If you’re an employer or nonprofit agency and you are either obligated or striving to avoid employment discrimination, this should interest you. And if you’ve been following the recent EEOC hearings and anticipated policy updates, this bit of news might provide some valuable foreshadowing of what lies ahead.
The EEOC recently wrote an informal letter in response to the Peace Corps’ request for federal agency comment on a proposed Volunteer Application for its international service programs. The EEOC’s response specifically addressed the proposed Volunteer Application through the lens of Title VII of the Civil Rights Act, which prohibits employment discrimination on the basis of race, color, religion, national origin, or sex.
The Peace Corps’ proposed volunteer application states the following:
About Drug and Alcohol-Related Charges:
Applicants with any drug-related charge/arrest or conviction in their legal history are not eligible to have their application considered for Peace Corps service until one year has passed from the date of the arrest, or conviction, whichever is later. Applicants charged with, or convicted of, public intoxication, DUI, DWI, or who receive a reduced charge of, or conviction for reckless driving from an initial charge of DUI or DWI, or who have a similar alcohol related offense in their legal history, are not eligible to have their application considered for Peace Corps service until one year has passed from the date of the offense or conviction, whichever is later. This includes arrests and citations.
About Legal Status and History:
All Peace Corps invitees must undergo a National Agency Check (NAC) background investigation to help determine legal eligibility for service. The NAC investigation will reveal all arrests regardless of disposition (i.e., suspended sentence, deferred judgment, dismissal, not guilty, reduced charge, mistaken identity, or expungement), therefore it is required that you disclose to the Peace Corps your official legal history and other experiences. The NAC form and fingerprint charts will be provided at a later date.
Do you recognize any of that language in any of your own application materials? If so, read on.
First, understand that the EEOC does confirm that pre-employment screening through criminal records does not in itself violate Title VII because Title VII does not regulate inquiries by employers. In question is only HOW an employer chooses to use the criminal record information in its selection process. In a nutshell, criminal records must be used in a manner that is “job related and consistent with business necessity.”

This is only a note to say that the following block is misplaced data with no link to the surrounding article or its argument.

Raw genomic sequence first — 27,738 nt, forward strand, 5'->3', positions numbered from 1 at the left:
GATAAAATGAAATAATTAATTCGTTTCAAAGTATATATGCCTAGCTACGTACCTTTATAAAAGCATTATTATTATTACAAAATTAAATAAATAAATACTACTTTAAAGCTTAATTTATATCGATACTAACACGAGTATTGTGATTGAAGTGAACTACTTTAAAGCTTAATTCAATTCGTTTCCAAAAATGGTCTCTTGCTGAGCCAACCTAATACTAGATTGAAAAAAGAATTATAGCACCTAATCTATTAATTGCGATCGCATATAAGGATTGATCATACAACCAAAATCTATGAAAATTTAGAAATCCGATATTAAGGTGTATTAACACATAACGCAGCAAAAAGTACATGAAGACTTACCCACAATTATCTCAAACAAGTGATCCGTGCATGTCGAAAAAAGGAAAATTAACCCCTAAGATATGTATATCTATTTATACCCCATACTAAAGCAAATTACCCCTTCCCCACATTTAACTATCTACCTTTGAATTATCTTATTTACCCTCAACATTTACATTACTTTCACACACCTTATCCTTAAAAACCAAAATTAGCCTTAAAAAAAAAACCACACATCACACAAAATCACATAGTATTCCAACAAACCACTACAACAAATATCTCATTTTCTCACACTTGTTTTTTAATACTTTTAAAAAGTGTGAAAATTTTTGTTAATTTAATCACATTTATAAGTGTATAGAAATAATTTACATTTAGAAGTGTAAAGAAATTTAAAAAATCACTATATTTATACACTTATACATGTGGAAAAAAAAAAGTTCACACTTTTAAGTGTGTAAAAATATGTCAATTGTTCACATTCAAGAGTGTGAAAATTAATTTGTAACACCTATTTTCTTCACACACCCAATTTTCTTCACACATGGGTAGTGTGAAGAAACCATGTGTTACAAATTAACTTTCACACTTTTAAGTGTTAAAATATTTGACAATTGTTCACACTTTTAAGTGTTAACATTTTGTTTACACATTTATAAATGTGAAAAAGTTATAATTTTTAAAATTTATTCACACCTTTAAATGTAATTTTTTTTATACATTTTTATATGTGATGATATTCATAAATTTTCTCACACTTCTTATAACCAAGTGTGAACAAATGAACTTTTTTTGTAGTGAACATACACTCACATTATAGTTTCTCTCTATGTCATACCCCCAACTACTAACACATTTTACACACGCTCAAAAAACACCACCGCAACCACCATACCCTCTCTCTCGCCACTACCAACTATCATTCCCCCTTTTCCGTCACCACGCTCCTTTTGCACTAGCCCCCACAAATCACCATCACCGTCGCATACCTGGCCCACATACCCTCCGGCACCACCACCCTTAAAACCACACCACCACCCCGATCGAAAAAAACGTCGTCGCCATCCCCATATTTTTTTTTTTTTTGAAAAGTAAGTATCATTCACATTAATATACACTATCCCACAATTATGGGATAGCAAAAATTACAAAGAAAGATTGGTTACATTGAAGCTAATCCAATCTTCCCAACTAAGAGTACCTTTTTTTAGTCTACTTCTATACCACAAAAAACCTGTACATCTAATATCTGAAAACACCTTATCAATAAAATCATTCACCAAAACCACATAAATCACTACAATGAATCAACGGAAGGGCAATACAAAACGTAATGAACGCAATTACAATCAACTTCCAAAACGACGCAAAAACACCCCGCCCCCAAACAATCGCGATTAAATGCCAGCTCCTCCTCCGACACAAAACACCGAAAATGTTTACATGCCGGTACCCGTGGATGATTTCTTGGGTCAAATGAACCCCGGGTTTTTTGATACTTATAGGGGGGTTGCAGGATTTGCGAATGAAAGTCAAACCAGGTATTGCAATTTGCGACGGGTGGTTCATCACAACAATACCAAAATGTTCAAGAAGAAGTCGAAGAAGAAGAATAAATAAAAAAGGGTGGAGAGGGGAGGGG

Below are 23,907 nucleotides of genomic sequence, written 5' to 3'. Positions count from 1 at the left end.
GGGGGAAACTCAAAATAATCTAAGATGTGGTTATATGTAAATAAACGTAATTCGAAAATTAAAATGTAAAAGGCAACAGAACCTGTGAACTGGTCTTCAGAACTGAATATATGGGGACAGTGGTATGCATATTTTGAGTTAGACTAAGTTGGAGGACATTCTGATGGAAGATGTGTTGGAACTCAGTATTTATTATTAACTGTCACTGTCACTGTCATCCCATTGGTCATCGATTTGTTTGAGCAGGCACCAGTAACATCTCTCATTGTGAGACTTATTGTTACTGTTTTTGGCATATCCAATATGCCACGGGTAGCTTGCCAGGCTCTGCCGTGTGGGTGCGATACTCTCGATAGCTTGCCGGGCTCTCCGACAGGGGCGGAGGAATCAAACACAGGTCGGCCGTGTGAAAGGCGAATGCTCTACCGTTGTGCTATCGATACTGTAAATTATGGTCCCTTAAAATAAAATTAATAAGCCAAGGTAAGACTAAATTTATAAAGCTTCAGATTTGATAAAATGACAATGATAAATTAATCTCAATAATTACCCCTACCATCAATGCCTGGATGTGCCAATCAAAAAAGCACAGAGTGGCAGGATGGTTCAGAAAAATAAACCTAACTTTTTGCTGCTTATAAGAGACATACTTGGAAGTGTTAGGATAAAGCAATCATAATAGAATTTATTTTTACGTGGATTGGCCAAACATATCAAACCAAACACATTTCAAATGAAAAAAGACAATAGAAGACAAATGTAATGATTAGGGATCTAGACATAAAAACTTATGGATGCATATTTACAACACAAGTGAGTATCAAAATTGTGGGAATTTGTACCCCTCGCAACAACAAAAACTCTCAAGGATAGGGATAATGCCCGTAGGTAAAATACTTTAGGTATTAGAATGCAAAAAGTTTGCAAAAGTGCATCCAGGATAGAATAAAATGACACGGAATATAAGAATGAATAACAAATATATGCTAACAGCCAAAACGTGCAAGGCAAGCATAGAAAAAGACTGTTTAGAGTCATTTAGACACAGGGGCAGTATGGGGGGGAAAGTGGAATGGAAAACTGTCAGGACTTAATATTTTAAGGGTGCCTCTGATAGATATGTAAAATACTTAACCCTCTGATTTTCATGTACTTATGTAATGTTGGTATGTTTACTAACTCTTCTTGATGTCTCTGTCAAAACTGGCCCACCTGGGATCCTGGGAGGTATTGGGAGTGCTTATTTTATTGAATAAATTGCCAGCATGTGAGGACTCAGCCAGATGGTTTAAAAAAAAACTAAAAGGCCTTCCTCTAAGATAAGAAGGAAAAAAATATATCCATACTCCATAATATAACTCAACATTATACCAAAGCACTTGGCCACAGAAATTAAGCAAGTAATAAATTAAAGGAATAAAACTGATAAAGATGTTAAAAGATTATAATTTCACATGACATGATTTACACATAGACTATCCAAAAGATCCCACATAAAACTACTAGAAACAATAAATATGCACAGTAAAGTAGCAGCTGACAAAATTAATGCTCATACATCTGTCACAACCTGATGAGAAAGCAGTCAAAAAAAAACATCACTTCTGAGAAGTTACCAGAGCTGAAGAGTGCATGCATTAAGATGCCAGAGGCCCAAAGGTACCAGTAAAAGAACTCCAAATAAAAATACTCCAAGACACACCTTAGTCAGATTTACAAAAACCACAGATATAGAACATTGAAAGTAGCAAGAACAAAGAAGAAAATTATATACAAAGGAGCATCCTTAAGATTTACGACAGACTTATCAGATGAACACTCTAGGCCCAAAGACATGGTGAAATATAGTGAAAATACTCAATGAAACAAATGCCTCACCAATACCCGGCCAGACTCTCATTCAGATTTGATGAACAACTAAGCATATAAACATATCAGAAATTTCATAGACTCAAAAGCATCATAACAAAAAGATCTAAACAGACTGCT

Arrests and Convictions: Beware the Difference
An important distinction made by the EEOC in its letter to the Peace Corps is that the criteria of “job related and consistent with business necessity” are applied differently for a conviction and for an arrest or charge.
The difference between arrest and conviction is a meaningful one:
- An arrest simply indicates that someone has been taken into police custody. Having an arrest record doesn’t necessarily mean a person is guilty of the charge.
- A conviction is a finding of guilt – it is “beyond a reasonable doubt” that the individual actually engaged in the reported offense.
When looking at conviction records the EEOC says, “the legal standard is that the criminal conduct is recent enough and sufficiently job-related to be predictive of performance in the position sought, given its duties and responsibilities.”
Also, instead of asking about all convictions regardless of when they occurred, which may indicate that you’re going to exclude applicants for any conviction, the EEOC questions whether the exclusion is “job related and consistent with business necessity.”
The EEOC recommended to the Peace Corps that the organization narrow its criminal history inquiry to focus on convictions that are:
- Related to the specific positions in question
- Have taken place in the past seven years
- Are consistent with the proposed provisions of the federal government’s general employment application form, OF 306
Arrest records, on the other hand, should be treated differently as they are unreliable indicators of guilt. The EEOC suggests to the Peace Corps that it consider whether its questions about arrests and charges will serve a useful purpose in screening applicants. If so, the EEOC recommends limiting the inquiry to arrests and charges for offenses that are related to the position in question. The EEOC also recommended that the Peace Corps give the applicant a reasonable opportunity to dispute the validity of an arrest record to ensure the organization is relying on accurate information in making its volunteer decisions.
Where does this leave your employment screening program?
If you’re an employer who relies on employment screening and criminal records to make smarter employment-related decisions, the implications are pretty clear. Keep it job-related. Keep it consistent with business necessity. Steer clear of blanket policies. Maintain separate policies for arrest and conviction records.
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